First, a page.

These route changes flummoxed a few riders this week, despite publicity efforts by the system and extensive coverage by the Cedar Rapids Gazette. The new routes and schedules were online for several weeks (and available in print form since mid-July) but even informed riders such as your humble blogger were flummoxed by the removal of stops along the routes. This was done to expedite travel along the routes, and while drivers by my observation had been pointing out to riders where stops were being removed, the riders on new routes were presented with a few challenges. Drivers were most accommodating where they could be. I guess all this will take some getting used to.

Timing on the new combined Route 2 may take some tweaking. One concerned local citizen reports the bus arriving at his stop close to the end of the route more than 10 minutes late this week.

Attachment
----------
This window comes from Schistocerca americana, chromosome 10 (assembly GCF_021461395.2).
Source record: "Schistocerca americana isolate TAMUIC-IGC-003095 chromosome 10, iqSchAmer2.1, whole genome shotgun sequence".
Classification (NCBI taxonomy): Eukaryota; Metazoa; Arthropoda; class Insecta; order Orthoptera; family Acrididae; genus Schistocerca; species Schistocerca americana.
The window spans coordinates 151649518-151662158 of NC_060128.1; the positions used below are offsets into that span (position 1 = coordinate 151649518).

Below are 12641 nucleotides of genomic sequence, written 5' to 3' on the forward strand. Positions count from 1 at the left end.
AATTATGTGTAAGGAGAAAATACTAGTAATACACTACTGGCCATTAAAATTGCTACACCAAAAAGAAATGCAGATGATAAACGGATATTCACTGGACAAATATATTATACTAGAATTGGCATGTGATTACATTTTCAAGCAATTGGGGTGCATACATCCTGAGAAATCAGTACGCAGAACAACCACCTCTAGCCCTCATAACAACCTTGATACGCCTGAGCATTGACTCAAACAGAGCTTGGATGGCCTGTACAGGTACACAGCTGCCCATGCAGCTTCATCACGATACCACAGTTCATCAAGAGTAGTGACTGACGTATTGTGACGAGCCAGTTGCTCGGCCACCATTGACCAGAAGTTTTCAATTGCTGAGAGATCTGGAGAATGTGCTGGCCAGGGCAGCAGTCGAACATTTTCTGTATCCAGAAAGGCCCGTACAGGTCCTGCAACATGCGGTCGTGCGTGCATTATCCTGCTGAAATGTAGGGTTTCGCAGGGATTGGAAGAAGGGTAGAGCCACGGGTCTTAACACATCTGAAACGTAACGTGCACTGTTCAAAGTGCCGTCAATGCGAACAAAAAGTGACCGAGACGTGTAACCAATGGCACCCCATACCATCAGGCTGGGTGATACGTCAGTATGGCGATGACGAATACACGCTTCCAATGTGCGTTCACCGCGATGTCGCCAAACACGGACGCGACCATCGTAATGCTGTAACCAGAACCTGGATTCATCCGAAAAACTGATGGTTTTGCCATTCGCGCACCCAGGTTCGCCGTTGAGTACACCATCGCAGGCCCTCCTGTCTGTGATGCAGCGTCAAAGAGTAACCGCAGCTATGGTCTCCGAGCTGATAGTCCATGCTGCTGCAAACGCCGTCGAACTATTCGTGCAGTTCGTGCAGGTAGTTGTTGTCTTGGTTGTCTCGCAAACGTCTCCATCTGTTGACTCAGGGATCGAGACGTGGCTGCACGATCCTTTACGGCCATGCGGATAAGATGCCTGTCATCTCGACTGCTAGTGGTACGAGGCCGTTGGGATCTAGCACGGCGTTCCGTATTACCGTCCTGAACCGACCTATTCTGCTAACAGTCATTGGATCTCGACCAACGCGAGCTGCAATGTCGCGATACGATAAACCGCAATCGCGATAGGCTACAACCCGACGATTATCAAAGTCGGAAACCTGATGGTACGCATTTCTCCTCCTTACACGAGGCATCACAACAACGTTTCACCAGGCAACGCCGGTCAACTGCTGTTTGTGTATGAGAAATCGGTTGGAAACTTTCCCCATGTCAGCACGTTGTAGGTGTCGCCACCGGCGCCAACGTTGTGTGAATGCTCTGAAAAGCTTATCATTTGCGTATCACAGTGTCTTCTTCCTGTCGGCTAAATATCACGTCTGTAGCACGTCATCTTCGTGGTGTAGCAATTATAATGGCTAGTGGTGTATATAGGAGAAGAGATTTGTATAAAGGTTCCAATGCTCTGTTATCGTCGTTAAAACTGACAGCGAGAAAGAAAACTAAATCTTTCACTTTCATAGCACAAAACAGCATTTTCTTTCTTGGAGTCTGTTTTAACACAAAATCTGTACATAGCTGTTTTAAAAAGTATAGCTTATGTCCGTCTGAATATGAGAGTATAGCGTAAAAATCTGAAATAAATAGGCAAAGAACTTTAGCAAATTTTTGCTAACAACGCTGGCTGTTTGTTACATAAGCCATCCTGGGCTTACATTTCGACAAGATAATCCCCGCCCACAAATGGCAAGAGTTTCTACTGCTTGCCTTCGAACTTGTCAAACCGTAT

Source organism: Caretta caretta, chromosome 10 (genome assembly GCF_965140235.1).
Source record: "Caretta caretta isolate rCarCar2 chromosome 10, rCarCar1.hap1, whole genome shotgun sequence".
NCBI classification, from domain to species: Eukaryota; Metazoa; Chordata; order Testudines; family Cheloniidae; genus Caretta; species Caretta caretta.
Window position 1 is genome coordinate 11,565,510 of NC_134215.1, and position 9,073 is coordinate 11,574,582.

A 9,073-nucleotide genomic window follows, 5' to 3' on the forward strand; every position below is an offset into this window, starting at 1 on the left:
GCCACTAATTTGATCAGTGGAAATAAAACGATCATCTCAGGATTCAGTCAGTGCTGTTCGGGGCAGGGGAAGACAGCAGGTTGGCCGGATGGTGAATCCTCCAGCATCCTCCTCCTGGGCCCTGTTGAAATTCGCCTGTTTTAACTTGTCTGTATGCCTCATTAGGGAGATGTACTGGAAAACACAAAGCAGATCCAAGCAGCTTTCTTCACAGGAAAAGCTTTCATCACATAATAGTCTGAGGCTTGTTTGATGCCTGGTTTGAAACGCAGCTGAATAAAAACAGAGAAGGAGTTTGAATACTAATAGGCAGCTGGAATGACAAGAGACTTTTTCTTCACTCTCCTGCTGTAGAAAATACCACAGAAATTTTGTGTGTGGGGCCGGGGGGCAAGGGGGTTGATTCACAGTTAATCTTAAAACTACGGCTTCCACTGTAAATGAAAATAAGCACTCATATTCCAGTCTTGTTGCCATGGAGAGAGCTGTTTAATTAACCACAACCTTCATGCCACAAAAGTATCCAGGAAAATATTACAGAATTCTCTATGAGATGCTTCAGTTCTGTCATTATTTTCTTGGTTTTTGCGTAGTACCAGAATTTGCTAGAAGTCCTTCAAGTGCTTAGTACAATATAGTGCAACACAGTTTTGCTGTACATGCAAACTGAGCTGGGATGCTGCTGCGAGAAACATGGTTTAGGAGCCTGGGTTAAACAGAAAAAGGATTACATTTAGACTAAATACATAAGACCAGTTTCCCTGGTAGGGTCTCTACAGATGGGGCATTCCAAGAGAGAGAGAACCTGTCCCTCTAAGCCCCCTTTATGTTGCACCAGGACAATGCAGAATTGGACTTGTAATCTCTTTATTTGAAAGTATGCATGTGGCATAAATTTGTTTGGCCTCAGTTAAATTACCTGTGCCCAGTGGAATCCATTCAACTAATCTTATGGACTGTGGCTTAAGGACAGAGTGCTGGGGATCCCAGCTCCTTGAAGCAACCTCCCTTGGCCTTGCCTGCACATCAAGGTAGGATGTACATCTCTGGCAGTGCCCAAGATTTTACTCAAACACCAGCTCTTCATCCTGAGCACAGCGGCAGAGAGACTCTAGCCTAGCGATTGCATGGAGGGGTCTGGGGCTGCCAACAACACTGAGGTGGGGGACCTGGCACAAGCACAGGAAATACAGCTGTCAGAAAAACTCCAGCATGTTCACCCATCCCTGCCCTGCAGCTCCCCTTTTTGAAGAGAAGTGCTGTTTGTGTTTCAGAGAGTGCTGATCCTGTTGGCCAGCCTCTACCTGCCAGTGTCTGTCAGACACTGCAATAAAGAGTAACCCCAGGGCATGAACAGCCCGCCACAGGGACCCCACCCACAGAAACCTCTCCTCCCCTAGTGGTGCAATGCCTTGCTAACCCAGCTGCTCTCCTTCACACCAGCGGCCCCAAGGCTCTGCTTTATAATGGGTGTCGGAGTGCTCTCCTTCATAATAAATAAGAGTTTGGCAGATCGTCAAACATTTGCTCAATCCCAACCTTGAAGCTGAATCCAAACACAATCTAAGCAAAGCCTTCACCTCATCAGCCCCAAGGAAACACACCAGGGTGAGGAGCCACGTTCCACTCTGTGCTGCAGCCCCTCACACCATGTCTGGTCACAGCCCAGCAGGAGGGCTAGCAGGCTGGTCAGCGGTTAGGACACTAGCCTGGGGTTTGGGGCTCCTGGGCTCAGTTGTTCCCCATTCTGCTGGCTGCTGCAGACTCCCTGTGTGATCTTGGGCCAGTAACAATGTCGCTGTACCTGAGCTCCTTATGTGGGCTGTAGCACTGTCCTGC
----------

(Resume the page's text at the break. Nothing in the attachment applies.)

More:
Second has been a sharp increase in service along 1st Avenue East from downtown to Lindale Mall (Route 5). Buses now run every 15 minutes throughout the day Monday through Saturday, which is bold innovation for our town. This means that there's no more sweating schedules--just show up at the bus stop and one will be there within 15 minutes tops.
Downtown-bound #5 bus discharges passengers near Coe College
Third and most intriguing has been the establishment of transfer hubs at Lindale Mall and the two Cedar Rapids Wal-Mart stores. Previously all routes went through downtown in a spokes-of-the-wheel sort of arrangement. There were some places where the routes intersected--the stop for Route 6 near Coe College is around the corner from the stop for Route 5--but there was no gain in time from doing it that way. In other words, you would get the same #6 bus whether you got off the #5 by Coe or went all the way downtown--although if you got off at Coe you would have time to stop at Wendy's Restaurant (pictured above) or Brewed Awakenings Coffeehouse (across the street).